When faced with a sudden challenge that feels impossible, sometimes negotiation is inevitable, and more importantly, necessary. It’s probably not that difficult for you to imagine a time when you were tasked with something that seemed insurmountable. Whether it was time-consuming or lacking important data with which to formulate an approach, the bottom line was that it needed to get done, and done a lot sooner than you had planned or anticipated.
As familiar as this may sound, let’s take a step back for a moment to agree that negotiation is very much a part of success. Goals are rarely ever reached without some kind of unforeseen hurdle popping up. Now let’s take another step back and set a couple of foundations. One, the condition of your readiness to face challenges that will need to be negotiated. Malcolm Forbes summed it up nicely when he said, “The art of conversation lies in listening.” When you’re in a mental state of truly wanting to understand the needs of others, then you’re ready to approach the negotiating table. Two, the importance of being responsible about who you are and what you do. In work and in life, boundaries are an absolute necessity, and being able to articulate them—with compassion—will help you not only succeed, but earn respect.
The Importance of Negotiation
Credited as one of the most talented negotiators in history, Nelson Mandela left behind a legacy that’s sure to enrich your success the more you learn about it. Literally from rags to riches, Mandela began life as a tenacious up-and-comer in politics and philanthropy before being thrown into prison for 27 years. Not giving up hope, though, he was able to talk his way into the hearts of millions and earn the title of President of South Africa. Why? Because Mandela learned early on that to achieve significant change requires genuine legitimization of the needs and concerns of others. He’s best known for helping bring an end to apartheid in the region, but his legacy extends beyond that momentous and historical effort. While imprisoned, he also negotiated with officials to convince them to build a tennis court for the prisoners.
The point here is to first approach negotiation with true character. Without it, you’re not likely to even be heard, so set yourself up for success by learning and caring about the needs of others. This will also help ensure the person or client you’re negotiating with will feel respected and understood. The next part is to simply listen. Not much sense in trying to negotiate something if you don’t fully know the facts. And since you’re approaching the negotiation table with a desire to understand the other party’s needs, you’re certainly going to find listening to be easier than you thought. This also allows you to gather the information you need in order to find a healthy compromise. Since you know yourself and your business, coupling that with what’s really at stake will help develop a strong foundation upon which the negotiation can build.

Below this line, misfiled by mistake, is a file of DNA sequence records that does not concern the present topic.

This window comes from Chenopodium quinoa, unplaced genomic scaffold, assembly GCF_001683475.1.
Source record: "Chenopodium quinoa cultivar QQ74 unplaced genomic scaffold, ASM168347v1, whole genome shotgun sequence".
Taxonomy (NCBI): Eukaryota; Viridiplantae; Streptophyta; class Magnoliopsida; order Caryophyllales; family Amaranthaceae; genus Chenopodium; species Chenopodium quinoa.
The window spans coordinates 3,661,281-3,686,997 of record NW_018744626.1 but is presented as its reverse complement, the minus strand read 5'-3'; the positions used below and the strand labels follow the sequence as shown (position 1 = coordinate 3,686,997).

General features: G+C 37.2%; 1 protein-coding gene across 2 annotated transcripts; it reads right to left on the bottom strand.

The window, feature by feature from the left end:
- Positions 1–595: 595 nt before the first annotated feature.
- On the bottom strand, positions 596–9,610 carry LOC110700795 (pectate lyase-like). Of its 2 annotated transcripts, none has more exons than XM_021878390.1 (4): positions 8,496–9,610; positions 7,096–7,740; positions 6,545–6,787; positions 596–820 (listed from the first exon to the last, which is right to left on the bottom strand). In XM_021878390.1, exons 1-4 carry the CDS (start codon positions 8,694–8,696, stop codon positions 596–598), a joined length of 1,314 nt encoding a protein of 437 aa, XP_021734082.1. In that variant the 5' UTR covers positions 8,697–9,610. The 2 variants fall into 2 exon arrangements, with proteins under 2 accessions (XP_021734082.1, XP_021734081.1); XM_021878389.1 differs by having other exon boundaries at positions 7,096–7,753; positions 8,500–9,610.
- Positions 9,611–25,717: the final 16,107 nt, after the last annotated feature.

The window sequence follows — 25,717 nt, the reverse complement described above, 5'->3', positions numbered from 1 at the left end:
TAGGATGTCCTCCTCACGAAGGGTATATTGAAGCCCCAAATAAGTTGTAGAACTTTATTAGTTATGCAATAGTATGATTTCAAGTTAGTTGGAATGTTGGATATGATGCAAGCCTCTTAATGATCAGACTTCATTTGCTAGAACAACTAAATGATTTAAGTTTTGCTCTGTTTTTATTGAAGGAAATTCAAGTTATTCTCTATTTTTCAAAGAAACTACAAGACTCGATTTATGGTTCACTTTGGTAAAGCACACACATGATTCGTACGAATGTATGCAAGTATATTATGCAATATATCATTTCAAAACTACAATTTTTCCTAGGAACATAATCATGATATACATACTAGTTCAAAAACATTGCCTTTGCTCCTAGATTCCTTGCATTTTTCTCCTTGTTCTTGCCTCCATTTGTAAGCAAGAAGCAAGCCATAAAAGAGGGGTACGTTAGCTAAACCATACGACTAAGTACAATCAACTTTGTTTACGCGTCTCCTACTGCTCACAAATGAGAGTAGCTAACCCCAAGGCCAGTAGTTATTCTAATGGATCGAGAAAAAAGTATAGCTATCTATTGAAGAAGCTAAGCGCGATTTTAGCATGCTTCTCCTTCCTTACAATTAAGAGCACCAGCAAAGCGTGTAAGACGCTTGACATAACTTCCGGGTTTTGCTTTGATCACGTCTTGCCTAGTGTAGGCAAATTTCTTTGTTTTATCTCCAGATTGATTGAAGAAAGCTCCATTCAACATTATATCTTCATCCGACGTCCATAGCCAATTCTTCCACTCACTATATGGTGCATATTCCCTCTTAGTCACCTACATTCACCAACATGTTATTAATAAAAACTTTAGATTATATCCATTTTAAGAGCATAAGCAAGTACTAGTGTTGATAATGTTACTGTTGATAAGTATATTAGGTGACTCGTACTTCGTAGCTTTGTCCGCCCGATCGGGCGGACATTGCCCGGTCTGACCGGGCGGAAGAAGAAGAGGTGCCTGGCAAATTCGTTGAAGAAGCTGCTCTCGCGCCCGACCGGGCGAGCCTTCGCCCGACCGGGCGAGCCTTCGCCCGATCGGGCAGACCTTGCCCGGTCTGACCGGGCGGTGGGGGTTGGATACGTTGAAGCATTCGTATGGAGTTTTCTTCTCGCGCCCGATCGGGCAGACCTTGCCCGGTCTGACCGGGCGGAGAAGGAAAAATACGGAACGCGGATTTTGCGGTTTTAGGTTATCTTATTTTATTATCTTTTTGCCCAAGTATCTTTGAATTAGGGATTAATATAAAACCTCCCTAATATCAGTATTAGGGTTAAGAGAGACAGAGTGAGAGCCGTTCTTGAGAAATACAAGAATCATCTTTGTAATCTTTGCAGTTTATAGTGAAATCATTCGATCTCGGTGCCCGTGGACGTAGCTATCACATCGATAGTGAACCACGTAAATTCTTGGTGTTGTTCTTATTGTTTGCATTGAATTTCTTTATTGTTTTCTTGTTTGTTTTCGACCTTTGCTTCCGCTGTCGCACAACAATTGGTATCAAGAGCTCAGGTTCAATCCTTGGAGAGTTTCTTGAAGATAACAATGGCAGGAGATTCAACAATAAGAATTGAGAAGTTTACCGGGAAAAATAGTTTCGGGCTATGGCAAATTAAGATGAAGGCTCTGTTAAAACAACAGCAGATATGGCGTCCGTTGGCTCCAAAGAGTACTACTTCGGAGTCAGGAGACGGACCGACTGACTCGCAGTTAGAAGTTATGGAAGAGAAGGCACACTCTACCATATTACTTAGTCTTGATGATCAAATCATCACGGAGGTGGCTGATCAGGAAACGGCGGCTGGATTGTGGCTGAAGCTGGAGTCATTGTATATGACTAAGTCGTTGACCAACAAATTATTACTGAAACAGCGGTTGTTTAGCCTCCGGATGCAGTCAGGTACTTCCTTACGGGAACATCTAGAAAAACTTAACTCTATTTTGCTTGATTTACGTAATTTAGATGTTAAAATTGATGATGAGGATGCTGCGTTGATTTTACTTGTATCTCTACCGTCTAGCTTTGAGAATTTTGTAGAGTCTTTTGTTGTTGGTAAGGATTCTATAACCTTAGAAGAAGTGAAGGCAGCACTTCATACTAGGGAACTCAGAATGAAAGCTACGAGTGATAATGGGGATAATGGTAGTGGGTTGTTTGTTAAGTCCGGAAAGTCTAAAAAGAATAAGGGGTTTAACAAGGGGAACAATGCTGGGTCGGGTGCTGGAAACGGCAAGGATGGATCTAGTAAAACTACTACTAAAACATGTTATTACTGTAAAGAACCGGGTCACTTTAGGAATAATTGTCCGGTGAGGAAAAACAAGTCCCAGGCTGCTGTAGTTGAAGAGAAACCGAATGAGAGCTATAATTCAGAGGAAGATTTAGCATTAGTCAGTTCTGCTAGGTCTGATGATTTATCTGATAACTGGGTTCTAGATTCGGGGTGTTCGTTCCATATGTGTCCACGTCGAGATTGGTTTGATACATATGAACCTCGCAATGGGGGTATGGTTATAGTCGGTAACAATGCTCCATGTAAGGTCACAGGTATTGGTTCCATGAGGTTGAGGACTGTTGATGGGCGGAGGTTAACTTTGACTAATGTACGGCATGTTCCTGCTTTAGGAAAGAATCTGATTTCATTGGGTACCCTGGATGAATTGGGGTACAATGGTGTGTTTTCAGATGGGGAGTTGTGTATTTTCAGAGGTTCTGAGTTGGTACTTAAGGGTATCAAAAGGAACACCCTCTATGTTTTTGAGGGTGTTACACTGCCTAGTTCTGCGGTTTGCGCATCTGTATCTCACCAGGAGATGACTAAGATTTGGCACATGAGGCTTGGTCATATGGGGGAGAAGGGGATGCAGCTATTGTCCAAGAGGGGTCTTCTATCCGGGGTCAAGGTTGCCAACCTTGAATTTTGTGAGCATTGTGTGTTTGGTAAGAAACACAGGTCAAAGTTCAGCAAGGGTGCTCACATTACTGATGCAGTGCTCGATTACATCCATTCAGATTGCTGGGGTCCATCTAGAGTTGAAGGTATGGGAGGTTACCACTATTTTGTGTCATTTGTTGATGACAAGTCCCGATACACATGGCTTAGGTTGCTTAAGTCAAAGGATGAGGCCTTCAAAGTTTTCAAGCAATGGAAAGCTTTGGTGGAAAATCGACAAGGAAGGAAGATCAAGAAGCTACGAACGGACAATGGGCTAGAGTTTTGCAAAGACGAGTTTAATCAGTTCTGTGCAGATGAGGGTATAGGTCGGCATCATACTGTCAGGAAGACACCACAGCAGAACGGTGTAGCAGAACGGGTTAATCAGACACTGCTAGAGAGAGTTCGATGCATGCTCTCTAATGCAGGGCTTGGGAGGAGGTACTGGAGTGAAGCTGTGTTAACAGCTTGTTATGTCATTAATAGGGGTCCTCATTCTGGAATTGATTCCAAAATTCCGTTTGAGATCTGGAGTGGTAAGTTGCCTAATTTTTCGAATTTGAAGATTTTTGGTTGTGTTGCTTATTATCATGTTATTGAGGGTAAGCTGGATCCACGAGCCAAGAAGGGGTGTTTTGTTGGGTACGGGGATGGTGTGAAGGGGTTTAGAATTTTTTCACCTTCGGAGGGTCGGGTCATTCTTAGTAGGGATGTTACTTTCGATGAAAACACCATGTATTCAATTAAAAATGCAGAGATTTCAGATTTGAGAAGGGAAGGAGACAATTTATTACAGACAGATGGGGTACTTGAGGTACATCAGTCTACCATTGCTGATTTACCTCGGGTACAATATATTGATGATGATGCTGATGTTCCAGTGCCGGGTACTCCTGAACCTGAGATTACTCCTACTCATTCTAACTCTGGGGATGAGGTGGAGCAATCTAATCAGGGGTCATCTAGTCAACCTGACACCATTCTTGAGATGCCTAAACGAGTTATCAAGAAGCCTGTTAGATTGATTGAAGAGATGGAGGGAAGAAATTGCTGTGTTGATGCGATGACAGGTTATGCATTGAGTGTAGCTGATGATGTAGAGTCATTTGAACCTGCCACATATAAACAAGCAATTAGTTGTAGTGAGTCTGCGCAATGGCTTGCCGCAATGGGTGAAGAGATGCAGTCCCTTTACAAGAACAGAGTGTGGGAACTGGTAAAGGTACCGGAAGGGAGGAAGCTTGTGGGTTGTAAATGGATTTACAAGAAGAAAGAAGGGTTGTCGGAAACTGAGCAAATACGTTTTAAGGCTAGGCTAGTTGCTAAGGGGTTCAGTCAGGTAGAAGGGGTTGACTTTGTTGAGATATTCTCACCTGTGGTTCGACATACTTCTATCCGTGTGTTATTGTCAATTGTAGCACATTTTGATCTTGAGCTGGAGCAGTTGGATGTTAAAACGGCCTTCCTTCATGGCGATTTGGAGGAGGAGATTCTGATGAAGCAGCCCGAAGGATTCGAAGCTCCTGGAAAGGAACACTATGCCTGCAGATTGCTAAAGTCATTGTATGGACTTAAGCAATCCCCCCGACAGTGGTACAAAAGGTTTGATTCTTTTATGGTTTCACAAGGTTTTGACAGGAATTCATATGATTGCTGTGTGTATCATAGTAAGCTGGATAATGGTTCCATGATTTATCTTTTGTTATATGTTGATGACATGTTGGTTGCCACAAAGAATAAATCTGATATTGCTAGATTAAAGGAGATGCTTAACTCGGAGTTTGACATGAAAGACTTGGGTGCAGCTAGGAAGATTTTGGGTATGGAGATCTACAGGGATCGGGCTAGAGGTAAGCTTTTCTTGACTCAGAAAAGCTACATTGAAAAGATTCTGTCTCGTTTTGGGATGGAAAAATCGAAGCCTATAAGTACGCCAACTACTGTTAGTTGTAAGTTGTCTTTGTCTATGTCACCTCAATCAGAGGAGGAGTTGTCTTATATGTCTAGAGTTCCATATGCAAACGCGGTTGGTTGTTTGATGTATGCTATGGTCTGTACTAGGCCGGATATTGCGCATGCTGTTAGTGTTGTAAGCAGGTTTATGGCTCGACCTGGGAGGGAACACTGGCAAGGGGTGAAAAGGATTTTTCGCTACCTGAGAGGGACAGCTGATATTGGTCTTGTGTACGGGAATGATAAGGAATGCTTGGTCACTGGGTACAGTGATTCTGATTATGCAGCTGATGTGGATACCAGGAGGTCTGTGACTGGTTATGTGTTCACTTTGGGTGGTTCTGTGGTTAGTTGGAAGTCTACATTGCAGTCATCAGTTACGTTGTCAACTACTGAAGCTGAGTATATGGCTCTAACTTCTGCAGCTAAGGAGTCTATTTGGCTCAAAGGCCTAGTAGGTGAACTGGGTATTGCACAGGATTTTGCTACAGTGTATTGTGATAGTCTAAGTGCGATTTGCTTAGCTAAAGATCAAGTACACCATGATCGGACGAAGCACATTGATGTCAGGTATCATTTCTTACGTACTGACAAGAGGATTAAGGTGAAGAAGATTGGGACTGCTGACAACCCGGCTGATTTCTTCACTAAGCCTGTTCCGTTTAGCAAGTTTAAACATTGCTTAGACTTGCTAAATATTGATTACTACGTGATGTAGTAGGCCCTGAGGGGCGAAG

Trust the Process
As the negotiation process begins, don’t be afraid to ask questions. It probably goes without saying, but remember to never, ever assume. Anything, from actual situational facts to personal beliefs and values, can have a direct impact on the impasse. Let your compassion and goals for success fuel your curiosity, and from there, you’ll be able to navigate into finding mutual benefits for both parties. Check your ego at the door, too! The whole reason you’re faced with a negotiation is because two entirely separate needs have collided. If you need some inspiration, just remember that both sides have a something very much in common: the desire and need to move forward.
Lastly, it’s time to come to a conclusion. Through understanding, listening, and asking questions, you’re well on your way to finalizing your negotiation. Each step so far is going to lend a healthy hand to the back-and-forth, and if you approach the entire process with the mentality of working together in perpetuity, a mutually agreeable outcome is sure to follow. We can all agree that in life and in business, compromise is both inevitable and a virtue. If you go into the negotiation process willing to bend, you’re so much more likely to avoid something becoming broken.
Worldwide Copyright TJ Associates, LLC DBA Blueprint Leadership Diane Kucala, February 2019